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GOP-led states are focusing on post-partum Medicaid coverage, gender transition and vaccine freedom
There’s a lot of gridlock in the nation’s capital right now. But there’s plenty of action happening in states.
The 2023 state legislative season is in full swing, and lawmakers in red and blue states have started to push their health priorities. They’ve put forward a flurry of bills that, taken together, offer a microcosm of the complex social issues facing America today and the intensely partisan divides on how to address them.
Today, we’re diving into three issues that have quickly taken center stage in Republican-led state legislatures: Extending postpartum Medicaid coverage, restricting gender transition care for minors, and rolling back vaccine requirements. Next week, we’ll be back with a similar look at states with Democratic majorities.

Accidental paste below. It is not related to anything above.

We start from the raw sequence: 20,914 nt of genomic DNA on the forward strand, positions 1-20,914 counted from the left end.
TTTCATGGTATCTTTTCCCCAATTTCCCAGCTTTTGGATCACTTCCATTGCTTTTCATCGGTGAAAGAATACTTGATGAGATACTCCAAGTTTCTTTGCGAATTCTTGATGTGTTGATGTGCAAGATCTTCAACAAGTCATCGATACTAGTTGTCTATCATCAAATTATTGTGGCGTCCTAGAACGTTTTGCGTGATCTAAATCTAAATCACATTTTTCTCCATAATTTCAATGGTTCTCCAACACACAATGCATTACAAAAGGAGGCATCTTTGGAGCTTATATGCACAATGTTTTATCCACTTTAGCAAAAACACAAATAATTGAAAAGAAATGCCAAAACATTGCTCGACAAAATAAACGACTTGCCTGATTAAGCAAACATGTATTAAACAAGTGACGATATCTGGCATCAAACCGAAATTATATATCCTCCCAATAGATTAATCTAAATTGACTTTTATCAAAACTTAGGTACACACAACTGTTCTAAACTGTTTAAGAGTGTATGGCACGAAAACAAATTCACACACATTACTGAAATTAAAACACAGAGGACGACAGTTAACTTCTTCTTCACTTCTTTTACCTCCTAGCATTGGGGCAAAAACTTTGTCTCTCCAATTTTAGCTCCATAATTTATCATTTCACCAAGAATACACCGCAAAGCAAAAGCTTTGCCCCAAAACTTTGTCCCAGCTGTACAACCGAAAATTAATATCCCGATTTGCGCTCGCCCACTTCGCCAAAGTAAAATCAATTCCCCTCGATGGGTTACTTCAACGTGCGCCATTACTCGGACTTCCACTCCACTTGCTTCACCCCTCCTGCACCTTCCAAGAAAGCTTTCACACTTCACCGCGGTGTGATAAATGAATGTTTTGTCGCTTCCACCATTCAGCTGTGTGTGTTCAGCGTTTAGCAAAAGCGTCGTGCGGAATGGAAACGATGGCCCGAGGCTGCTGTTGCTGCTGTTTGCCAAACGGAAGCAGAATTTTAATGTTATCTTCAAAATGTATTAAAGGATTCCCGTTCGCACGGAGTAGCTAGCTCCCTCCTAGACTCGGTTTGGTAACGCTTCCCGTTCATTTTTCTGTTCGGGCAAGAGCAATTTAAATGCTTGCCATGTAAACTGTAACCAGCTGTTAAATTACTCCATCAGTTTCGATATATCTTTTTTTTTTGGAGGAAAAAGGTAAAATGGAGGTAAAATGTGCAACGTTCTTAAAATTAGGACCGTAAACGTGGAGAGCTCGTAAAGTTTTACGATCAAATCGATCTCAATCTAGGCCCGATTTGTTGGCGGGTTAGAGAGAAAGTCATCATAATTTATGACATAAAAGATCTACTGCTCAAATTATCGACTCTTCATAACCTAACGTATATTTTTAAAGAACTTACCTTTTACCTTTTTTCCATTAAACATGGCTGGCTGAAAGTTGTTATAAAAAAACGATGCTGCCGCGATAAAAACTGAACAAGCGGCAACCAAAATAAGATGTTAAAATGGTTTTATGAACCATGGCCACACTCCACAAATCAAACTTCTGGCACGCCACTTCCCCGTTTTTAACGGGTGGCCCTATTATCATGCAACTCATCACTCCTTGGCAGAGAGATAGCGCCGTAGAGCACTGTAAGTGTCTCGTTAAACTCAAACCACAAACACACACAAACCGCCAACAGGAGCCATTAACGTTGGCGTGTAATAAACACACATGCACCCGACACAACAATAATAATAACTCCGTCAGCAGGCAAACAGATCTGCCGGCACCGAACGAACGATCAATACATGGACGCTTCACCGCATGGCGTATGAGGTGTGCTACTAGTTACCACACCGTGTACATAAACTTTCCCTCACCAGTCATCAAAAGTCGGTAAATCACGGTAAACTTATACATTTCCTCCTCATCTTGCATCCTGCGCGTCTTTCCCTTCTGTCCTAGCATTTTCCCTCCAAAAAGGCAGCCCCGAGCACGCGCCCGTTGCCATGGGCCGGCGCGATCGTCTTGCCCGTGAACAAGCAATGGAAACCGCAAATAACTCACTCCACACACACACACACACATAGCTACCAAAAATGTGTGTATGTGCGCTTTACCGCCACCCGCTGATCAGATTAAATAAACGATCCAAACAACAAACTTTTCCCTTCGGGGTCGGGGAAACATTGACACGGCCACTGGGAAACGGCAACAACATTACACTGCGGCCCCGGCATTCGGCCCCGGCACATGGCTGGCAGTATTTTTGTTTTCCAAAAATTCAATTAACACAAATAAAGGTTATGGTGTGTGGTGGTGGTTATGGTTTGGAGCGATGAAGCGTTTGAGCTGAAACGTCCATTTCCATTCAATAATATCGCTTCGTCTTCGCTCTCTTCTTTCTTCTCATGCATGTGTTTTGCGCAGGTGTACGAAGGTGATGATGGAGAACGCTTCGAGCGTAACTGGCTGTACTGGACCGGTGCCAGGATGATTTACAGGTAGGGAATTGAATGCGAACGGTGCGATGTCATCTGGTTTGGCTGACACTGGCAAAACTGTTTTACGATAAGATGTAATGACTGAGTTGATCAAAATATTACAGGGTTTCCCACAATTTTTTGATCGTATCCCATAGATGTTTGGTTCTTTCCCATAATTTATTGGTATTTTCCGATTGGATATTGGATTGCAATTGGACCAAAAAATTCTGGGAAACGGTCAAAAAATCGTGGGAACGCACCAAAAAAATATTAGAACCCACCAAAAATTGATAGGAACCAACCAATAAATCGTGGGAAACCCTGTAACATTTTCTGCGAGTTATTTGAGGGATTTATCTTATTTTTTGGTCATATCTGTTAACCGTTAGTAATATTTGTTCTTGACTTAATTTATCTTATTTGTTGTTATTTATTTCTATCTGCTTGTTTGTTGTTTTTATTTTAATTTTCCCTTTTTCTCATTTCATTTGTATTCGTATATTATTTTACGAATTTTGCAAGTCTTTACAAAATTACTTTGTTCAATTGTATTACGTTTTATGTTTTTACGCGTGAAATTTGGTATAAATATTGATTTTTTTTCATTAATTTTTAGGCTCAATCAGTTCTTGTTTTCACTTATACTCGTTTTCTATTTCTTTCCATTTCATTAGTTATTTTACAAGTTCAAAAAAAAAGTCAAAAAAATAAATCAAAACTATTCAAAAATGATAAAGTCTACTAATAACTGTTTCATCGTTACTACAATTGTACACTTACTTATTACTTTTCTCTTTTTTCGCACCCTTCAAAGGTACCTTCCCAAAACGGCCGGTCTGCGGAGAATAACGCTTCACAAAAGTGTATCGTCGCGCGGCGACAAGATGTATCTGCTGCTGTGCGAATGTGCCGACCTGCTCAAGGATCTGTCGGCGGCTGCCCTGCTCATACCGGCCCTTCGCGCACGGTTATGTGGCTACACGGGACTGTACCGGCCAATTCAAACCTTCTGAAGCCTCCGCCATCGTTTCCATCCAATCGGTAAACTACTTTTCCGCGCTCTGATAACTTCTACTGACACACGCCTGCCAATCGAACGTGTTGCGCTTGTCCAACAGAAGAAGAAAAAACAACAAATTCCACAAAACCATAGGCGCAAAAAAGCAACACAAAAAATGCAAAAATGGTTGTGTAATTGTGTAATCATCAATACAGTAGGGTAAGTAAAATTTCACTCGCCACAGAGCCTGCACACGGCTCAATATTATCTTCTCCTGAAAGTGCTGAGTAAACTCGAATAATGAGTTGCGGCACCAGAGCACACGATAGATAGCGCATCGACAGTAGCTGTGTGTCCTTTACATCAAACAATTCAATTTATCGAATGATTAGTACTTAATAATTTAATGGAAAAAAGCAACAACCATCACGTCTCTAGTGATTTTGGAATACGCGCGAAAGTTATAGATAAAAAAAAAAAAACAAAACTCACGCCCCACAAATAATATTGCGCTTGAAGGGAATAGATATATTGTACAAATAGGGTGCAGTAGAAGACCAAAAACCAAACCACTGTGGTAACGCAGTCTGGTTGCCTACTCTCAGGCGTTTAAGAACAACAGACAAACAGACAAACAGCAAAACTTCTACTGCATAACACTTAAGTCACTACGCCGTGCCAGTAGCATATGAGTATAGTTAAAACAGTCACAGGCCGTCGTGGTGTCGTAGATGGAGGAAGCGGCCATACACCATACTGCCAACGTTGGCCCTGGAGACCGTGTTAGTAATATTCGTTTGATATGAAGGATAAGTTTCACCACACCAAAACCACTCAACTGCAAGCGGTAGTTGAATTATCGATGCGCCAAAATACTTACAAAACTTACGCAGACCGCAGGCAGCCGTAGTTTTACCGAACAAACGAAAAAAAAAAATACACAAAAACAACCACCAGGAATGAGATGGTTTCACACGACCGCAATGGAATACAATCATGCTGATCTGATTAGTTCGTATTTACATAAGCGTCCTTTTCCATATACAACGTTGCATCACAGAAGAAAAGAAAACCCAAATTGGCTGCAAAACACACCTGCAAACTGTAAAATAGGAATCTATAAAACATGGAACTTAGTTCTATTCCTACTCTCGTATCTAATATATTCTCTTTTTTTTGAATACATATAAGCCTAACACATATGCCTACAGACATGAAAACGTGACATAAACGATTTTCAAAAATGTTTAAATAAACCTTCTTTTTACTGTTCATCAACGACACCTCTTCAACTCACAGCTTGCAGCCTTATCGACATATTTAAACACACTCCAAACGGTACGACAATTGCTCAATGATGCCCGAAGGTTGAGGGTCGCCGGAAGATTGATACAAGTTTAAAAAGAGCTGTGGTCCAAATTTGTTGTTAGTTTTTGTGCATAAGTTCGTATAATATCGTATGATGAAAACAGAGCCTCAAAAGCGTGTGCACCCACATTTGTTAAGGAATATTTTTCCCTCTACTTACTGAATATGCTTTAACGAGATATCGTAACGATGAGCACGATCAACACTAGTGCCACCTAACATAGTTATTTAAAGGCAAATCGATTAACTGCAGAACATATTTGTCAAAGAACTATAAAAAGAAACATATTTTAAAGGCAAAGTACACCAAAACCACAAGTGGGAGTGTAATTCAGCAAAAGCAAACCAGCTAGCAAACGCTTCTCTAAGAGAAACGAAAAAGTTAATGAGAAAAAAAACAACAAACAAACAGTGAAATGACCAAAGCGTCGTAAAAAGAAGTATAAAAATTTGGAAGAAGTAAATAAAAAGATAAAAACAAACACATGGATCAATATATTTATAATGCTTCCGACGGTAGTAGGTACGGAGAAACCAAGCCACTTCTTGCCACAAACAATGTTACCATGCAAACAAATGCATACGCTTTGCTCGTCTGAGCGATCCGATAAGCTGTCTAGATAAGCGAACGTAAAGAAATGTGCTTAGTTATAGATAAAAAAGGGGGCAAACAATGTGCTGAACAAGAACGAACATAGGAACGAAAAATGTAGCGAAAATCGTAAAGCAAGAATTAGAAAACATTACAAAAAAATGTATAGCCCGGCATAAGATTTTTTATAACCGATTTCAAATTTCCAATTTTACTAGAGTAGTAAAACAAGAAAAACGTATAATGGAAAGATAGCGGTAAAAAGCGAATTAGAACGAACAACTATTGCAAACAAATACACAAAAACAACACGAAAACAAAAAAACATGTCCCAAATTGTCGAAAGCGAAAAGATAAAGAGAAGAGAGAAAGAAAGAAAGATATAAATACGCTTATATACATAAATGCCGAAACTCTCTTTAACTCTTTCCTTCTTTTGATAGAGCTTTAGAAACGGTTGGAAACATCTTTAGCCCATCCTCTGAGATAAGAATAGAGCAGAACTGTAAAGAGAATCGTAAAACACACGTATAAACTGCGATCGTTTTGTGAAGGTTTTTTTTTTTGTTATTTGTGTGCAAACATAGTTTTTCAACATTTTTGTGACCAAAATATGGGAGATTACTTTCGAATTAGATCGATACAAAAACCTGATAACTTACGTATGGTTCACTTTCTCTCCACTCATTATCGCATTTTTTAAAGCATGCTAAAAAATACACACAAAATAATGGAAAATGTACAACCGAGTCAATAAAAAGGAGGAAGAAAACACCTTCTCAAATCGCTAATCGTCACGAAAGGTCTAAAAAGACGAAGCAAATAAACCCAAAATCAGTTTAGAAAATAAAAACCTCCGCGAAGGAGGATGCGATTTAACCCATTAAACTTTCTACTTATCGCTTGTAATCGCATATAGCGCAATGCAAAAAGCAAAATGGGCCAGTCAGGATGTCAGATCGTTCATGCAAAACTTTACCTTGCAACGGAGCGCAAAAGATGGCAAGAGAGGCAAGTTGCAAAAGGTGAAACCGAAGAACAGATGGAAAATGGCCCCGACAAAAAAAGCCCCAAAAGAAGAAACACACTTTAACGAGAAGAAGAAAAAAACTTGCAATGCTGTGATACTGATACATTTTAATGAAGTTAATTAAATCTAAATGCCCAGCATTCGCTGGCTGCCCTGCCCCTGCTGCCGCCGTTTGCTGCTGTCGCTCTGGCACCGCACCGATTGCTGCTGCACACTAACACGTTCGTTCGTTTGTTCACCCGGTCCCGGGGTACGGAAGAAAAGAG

Here are some of the early GOP trends we’re watching and why they matter:
Republican lawmakers in at least nine states are looking to extend postpartum health coverage for Medicaid beneficiaries.
Arkansas, Iowa, Utah, and Wyoming are among the conservative-led states considering legislation that would allow low-income women to continue receiving Medicaid and Children’s Health Insurance Program (CHIP) benefits for a full year after birth, instead of the 60 days required by federal law.
If passed, they would join 35 states and D.C. that have already extended their postpartum Medicaid coverage, with the goal of reducing the risk of pregnancy-related deaths and illnesses by ensuring continuous coverage for new mothers.
The bigger picture: The push to extend Medicaid benefits comes amid a renewed focus on maternal mortality in GOP-led states. Many of the same conservative-led states considering expanding the safety net program have also restricted abortion access since the Supreme Court overturned Roe v. Wade last year — a move that is expected to lead to more new mothers needing coverage.